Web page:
Women’s reluctance to step into leading roles, their tendency to suffer from “imposter syndrome” and their career breaks as a result of motherhood, are just some of the contributory factors holding them back, as well as the outdated, sexist attitudes they sometimes have to face in the workplace.
The report offers some solutions to fostering better environments for women including:
- It is clear that proactive responses from the research community are needed in order to resolve these issues, creating a cultural change that will allow more women into management roles.
- Mentors can help encourage women to become more confident in their own abilities and accept opportunities which open up to them.
- Feedback from the academic community is also an important factor in measuring the rate and range of change.
Suw Charman-Anderson Founder, Ada Lovelace Day said:
“As someone who has worked for a decade to inspire women to pursue STEM careers, it’s great to see the effect that Lauren Kane and Alice Meadows’ call to action last year has had. This report is important because it’s so rare for women to see the impact of this kind of activism. Many of the contributors have valuable ideas and advice for how we build on the work that has already been done and how we expand to help even more women, and other minorities, in STEM.”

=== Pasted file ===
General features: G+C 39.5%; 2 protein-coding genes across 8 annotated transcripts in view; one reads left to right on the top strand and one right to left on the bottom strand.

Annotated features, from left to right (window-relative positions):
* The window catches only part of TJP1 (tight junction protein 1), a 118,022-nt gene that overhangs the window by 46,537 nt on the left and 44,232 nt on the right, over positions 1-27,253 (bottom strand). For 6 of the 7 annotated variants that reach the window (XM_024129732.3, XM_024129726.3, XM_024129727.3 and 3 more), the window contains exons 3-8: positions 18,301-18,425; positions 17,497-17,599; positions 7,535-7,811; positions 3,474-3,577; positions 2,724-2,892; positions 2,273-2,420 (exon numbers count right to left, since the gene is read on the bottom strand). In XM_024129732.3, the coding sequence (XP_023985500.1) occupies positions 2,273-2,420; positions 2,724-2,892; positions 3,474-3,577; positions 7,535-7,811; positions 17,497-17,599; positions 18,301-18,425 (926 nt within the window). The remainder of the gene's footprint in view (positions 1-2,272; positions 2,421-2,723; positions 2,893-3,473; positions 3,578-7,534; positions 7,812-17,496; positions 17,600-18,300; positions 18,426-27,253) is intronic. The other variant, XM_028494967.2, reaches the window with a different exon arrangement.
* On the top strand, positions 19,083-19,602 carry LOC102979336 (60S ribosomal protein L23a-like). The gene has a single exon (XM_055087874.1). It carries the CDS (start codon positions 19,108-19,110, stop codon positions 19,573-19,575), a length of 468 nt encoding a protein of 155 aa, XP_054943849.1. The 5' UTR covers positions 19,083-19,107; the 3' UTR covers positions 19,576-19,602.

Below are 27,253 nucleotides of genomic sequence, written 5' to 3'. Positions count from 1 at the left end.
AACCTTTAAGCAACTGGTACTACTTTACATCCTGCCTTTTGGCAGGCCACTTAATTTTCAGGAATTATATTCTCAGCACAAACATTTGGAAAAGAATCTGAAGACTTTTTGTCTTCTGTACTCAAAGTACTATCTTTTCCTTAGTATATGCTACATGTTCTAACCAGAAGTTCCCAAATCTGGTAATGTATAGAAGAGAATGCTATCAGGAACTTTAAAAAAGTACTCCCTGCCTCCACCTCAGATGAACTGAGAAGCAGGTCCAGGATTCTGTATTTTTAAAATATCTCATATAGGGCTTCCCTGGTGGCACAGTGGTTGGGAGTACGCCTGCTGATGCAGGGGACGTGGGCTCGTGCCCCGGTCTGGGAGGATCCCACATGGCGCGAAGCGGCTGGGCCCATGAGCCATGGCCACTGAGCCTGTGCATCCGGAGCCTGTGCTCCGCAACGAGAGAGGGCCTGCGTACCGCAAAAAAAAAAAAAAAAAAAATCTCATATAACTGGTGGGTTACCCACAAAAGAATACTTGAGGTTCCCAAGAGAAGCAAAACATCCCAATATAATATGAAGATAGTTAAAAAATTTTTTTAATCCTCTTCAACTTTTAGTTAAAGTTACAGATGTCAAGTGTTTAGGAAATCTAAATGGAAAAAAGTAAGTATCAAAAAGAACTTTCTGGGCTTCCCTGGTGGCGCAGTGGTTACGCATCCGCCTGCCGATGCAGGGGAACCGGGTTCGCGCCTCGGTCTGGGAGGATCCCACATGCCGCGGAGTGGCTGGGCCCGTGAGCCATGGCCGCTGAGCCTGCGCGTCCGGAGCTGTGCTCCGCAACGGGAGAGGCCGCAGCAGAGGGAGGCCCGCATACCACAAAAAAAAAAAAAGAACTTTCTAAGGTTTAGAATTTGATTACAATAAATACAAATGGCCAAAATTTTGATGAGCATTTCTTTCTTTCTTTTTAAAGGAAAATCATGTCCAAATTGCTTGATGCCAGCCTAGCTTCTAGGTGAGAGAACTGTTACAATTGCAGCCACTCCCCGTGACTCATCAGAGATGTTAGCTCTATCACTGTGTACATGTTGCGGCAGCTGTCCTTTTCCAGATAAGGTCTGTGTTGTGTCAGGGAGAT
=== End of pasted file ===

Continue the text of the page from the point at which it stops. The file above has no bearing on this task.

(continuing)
- Foreword: Suw Charman-Anderson, Founder of Ada Lovelace Day
- What a Difference a Year Makes: Parity at the Podium Revisited: Lauren Kane and Alice Meadows
- To Accelerate Pace of Change, Women Need to Own Revenue:Tracey L. Armstrong
- Creating Change For Women in Science, Technology, Engineering, Maths, and Medicine: Rhianna Goozee
- The Money Shows it is a Man’s World – How Can We Reduce the Difference? Michael Head
- Shut Up, Sit Back, and Listen! Bastian Greshake Tzovaras
- Women in Astronomy & Computer Science – There’s Still Work To Do: Kimberly Kowal Arcand
- Blind Spots: Seeing Sexism in STEM: Buddhini Samarasinghe
- Does Research Evaluation in the Sciences Have a Gender Problem? What Do Altmetrics Tell Us? Stacy Konkiel
Here at Digital Science we are committed to ensuring that the research community is fully connected and empowered. Inclusivity is key to this – tapping into the expertise of everyone, regardless of gender, race or sexual orientation. In our commitment to improving science, we hope this report will offer up some support and solutions to some of those issues.
The report is openly available to download under a CC-BY license on Figshare. You can share your thoughts on #ChampioningWISreport.